What is another word for vocalize?

435 synonyms found

Pronunciation:

[ vˈə͡ʊkə͡lˌa͡ɪz], [ vˈə‍ʊkə‍lˌa‍ɪz], [ v_ˈəʊ_k_əl_ˌaɪ_z]

Vocalize is a verb that means to produce or make sound with the voice. However, there are many synonyms that can be used in place of this word to add variety and depth to written and spoken communication. Some alternatives to vocalize include articulate, enunciate, express, utter, vocalize, voice, pronounce, and state. Each of these words carries a slightly different nuance, from the clarity of articulating to the emphasis of voicing. By using different synonyms for vocalize, writers and speakers can add interest and variety to their language, allowing their message to be heard more clearly and effectively.

Synonyms for Vocalize:

What are the hypernyms for Vocalize?

A hypernym is a word with a broad meaning that encompasses more specific words called hyponyms.

What are the hyponyms for Vocalize?

Hyponyms are more specific words categorized under a broader term, known as a hypernym.

What are the opposite words for vocalize?

Vocalize refers to expressing oneself through sound or speech. Some antonyms for vocalize include "silent," "mute," "hushed," "quiet," and "unspoken." These words suggest the absence of vocal expression or communication. While vocalizing is often associated with strong emotions, energy, and passion, its antonyms are often linked to restraint, neutrality, and calmness. In certain contexts, antonyms for vocalize may have negative connotations, such as "inaudible" or "inauditory" suggesting a lack of clarity or difficulty in hearing. Understanding the antonyms of vocalize can help us contextualize the meaning of the word and the significance of communication in different situations.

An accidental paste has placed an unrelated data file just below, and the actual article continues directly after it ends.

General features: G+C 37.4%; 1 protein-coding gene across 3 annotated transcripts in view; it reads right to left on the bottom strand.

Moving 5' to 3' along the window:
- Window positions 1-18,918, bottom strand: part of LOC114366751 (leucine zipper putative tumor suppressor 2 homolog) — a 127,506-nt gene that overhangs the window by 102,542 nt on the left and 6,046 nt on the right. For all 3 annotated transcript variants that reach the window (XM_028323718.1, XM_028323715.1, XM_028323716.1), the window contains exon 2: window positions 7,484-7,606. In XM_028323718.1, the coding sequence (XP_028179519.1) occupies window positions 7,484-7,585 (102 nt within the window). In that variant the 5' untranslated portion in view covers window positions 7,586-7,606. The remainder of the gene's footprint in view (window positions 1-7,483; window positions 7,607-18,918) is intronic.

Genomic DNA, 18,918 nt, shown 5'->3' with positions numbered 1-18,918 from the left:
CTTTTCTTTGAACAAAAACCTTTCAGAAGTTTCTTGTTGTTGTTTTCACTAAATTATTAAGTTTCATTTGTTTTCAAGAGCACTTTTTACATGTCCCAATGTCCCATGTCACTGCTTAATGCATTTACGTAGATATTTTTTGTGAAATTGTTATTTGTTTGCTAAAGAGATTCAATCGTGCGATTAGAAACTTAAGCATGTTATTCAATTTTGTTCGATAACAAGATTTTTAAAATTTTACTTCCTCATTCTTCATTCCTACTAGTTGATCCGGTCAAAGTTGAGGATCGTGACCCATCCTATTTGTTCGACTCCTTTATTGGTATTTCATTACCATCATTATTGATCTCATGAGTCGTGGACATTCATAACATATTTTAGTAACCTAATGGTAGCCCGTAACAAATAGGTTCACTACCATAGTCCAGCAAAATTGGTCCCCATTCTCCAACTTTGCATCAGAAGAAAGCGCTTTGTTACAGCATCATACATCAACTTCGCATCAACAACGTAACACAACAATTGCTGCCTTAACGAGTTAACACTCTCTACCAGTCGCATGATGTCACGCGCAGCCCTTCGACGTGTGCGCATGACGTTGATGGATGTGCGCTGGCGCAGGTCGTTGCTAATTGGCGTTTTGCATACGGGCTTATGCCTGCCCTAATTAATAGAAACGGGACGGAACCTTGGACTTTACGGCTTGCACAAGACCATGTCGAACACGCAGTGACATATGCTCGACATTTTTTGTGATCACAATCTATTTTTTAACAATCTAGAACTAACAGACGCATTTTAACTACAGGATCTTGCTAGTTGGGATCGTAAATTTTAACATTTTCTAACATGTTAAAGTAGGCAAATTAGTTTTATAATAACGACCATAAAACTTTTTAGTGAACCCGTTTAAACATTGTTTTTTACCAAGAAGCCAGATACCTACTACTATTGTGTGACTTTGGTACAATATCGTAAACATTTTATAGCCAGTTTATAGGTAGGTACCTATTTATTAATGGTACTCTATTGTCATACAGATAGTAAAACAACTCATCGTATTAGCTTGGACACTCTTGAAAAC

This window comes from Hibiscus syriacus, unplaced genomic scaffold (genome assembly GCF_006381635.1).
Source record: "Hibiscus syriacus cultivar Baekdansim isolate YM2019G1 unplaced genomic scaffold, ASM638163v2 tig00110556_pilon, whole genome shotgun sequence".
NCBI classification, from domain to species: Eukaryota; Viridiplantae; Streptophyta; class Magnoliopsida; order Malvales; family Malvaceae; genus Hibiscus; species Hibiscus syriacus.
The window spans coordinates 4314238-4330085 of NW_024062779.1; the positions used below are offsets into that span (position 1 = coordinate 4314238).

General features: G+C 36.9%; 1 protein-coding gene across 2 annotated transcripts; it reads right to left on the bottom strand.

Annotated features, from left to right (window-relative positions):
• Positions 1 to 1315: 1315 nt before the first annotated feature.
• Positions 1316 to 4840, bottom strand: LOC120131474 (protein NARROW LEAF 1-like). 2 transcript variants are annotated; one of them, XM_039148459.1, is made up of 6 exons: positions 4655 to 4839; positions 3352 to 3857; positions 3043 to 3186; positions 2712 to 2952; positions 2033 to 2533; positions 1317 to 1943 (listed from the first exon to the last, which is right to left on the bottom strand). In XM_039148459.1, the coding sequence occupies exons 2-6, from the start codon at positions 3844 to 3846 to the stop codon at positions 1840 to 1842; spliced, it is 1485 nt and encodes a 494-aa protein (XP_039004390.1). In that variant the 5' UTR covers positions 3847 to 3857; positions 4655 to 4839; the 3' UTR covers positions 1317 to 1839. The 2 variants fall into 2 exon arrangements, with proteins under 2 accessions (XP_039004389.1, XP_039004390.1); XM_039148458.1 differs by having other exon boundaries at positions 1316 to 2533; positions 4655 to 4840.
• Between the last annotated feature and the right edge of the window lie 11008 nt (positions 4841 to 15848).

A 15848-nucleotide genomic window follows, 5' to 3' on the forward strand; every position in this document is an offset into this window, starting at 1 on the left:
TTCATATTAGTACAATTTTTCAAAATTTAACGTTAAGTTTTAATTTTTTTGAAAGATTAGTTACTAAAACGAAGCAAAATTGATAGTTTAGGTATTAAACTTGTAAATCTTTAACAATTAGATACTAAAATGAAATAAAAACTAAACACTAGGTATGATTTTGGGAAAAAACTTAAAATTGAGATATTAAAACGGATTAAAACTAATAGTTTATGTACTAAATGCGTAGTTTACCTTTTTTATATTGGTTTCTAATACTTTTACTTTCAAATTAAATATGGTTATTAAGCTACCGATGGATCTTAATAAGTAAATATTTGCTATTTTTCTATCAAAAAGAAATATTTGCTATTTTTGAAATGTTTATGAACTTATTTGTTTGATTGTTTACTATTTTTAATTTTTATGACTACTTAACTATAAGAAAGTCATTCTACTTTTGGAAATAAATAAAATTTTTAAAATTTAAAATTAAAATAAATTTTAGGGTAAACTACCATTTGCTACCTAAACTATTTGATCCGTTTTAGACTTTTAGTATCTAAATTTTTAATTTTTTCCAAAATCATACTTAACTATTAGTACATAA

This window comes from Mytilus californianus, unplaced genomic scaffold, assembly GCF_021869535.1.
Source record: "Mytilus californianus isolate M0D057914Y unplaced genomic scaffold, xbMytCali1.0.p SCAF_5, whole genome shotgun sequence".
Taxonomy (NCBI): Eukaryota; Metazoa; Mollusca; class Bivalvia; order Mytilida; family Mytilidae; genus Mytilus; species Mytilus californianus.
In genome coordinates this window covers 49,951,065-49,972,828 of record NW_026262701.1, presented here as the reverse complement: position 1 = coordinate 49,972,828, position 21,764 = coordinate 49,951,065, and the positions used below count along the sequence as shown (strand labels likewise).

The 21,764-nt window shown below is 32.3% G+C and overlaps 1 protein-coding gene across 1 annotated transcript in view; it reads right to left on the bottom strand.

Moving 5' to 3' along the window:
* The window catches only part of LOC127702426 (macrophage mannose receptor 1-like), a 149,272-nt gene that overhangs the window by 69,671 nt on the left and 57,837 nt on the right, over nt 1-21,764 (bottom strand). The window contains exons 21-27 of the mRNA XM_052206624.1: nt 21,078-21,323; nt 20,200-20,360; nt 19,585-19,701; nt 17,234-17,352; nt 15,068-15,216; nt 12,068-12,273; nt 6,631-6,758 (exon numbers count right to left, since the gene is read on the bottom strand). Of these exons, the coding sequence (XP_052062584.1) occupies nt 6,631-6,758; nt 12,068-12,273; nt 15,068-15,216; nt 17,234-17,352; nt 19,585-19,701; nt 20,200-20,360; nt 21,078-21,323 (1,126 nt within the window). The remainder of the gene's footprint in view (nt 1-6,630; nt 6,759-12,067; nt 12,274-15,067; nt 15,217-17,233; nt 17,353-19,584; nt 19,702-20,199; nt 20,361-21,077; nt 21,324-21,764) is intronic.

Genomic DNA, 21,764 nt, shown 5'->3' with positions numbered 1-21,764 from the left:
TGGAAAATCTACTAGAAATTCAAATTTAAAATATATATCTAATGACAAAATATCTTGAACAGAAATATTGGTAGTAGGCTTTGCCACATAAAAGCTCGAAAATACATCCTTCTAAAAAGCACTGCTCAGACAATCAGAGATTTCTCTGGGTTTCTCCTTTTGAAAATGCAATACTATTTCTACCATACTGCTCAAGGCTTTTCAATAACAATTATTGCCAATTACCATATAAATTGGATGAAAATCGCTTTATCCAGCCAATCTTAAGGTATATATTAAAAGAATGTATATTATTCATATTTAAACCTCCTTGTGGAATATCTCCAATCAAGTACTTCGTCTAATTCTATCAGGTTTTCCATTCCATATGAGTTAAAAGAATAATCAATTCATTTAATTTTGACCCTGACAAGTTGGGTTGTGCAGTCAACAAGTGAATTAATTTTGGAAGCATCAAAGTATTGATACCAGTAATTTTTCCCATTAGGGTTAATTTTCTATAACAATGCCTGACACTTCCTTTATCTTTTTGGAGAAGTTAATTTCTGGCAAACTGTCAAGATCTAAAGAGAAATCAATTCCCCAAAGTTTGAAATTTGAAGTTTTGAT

What are the antonyms for Vocalize?

Usage examples for Vocalize

I replied that I had arranged Chopin's waltz in five flats as a vocalize.
"In the Courts of Memory 1858-1875."
L. de Hegermann-Lindencrone
I also sing as a vocalize the first sixteen bars of the overture of Mendelssohn's 'Midsummer Night's Dream.
"In the Courts of Memory 1858-1875."
L. de Hegermann-Lindencrone
It is made in the throat by processes utterly impossible to describe in human words, and no alphabet as yet produced by civilized man affords the symbols to vocalize it to the ear of imagination.
"Penrod and Sam"
Booth Tarkington

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